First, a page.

bird and fill out body contours.
From BIRD TRADITIONS...
The Inland Dena'ina recognize at least four kinds of feathers: the
very soft under feathers (down feathers), the tiny hair-like pin
feathers (filoplumes), the stiff wing and tail feathers (flight
feathers), and the remaining body feathers (contour feathers). Some
people recognize the head feathers as a separate category. Following
is an account of the upper Stony River Dena'ina feather technology
except the feather clothing described in Bird Clothing.
Flight feather shafts of eagles, swans, cranes, cormorants, gulls,
and other birds with strong shafts have been used to make snares,
fishing equipment, and other items. Although eagles feathers are said
to be the strongest, gull feathers appear to have been most commonly
employed because they are both strong and easily accessible. Besides
their strength, feather shafts are valued for being flexible, light
weight, and waterproof. An elder describes them as having the
qualities of plastic. They can be used either fresh or dried.
Lime Village people have made technological items from fresh or
dried feather shafts by removing the barbs which make up the vane of
the feather and splitting the shaft lengthwise to the desired width.
To split a shaft, a small cut is made in one end of the shaft. The
shaft is separated by holding one part of the shaft by the teeth and
pulling slowly down by hand on the other section. The marrow is then
removed from the shaft.
Bird, fish, ground squirrel, and other small
animal snares have been made from feather shafts. Using a
special knot, dipnets, set
nets, "gunny sack" nets, and scoops for harvesting fish have been
woven from feather shafts. "Gunny sack" nets have served as part of
both beaver and fish traps. For all items, elders emphasize the
importance of making the correct knot well. The distance between
knots determines the mesh size and thus the type of prey caught in
Although weaving nets and scoops with feather shafts is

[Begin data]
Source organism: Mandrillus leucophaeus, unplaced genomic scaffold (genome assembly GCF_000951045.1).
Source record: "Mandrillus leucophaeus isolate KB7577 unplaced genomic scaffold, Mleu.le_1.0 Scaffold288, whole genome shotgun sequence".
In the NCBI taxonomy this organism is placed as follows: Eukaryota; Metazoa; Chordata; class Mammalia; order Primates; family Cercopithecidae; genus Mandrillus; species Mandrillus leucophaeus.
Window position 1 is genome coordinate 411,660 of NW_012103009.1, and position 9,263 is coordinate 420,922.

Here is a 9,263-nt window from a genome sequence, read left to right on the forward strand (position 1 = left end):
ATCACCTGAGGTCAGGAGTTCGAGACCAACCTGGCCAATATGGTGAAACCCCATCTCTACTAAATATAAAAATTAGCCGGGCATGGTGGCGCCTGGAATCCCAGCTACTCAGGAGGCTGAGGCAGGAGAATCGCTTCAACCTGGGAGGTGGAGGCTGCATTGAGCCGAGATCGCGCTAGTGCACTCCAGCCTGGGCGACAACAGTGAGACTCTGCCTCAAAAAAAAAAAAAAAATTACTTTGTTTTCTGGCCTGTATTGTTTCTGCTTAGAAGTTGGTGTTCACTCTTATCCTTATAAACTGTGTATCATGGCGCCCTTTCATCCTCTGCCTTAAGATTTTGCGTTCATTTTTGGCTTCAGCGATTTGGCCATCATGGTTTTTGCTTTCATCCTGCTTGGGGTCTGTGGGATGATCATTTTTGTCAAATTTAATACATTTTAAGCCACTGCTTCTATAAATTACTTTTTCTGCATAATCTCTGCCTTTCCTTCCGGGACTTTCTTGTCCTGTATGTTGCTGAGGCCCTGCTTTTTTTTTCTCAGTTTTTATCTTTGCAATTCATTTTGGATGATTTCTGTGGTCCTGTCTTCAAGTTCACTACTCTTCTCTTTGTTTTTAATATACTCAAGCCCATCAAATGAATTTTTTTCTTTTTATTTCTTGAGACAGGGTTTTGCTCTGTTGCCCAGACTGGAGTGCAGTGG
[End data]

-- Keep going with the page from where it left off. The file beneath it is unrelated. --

considerably more time consuming than making them from other
material, their long life and light weight is said to be worth the
extra time. Ideally nets and other items made from multiple feather
shafts consist of one species of feather shaft. However, if enough of
one species is not available, the item can be made from several or
more species of feathers shafts.
Miscellaneous uses for feather shafts have included thread for
sewing birch bark canoes, although spruce roots have been preferred.
Birch bark baskets have been decorated by weaving them with dyed
feather shafts. Red and black ocher provide the best dyes for
feathers because they are said to be more durable than berry
Straight wing or tail feathers of large birds have been attached
to arrow shafts so that the arrows fly straight. The water resistant
feathers of waterbirds including those of cormorants have been used
for hunting waterbirds, and during rain, land birds. Large land bird
feathers such as eagle feathers have been employed for hunting land
birds in dry conditions. The feathers of gray jays and magpies, for
example, are too small. Both the feathers and points have been tied
with sinew to the arrow shaft (see Birds for more information on
arrow use and technology).
The wings of ducks, geese, and other large birds have been used as
sweeping tools (brooms).
Eagle Feathers have been worn on the headdresses of singers at
potlatches and possibly by warriors. Shamans have worn feather
headdresses (Kari 1977:239). Brown bear skin headbands held bald
eagle, golden eagle feathers, or a combination of the two kinds of
feathers. Although golden eagle feathers are harder to obtain than
bald eagle feathers because golden eagles live in the mountains, the
two types are said to have equal value.
AND WETLANDS OF ALASKA
Make a Feather Pen
In the past, people used
feathers to make writing pens. These were called quill pens, and they
were filled by dipping the sharpened tip into a bottle of ink. To
make a quill pen, find a feather with a strong shaft (try looking at
the beach or near a pond). You'll also need a sharp knife and a
bottle of ink or thin paint. Cut the tip of the shaft at an angle.
Then cut a slit in the tip so that the ink will spread when you write
with it. Dip the pen into the ink and try writing.
It may be hard to make a quill
pen that works well because the angle has to be just right to get the
ink to flow evenly. But it is easy to make a fake quill pen using a
ballpoint pen filler point. To do this, cut the tip of your feather
straight across with a scissors or knife. Push the filler point up in
the feather with the point sticking out about half an inch. Dab a bit
of glue on the filler where it touches the feather.
for Culturally Responsive Science Curriculum by Sidney Stephens
Excerpt: "The information and insights contained in this document will be
of interest to anyone involved in bringing local knowledge to bear in school
curriculum. Drawing upon the efforts of many people over a period of several
years, Sidney Stephens has managed to distill and synthesize the critical ingredients
for making the teaching of science relevant and meaningful in culturally adaptable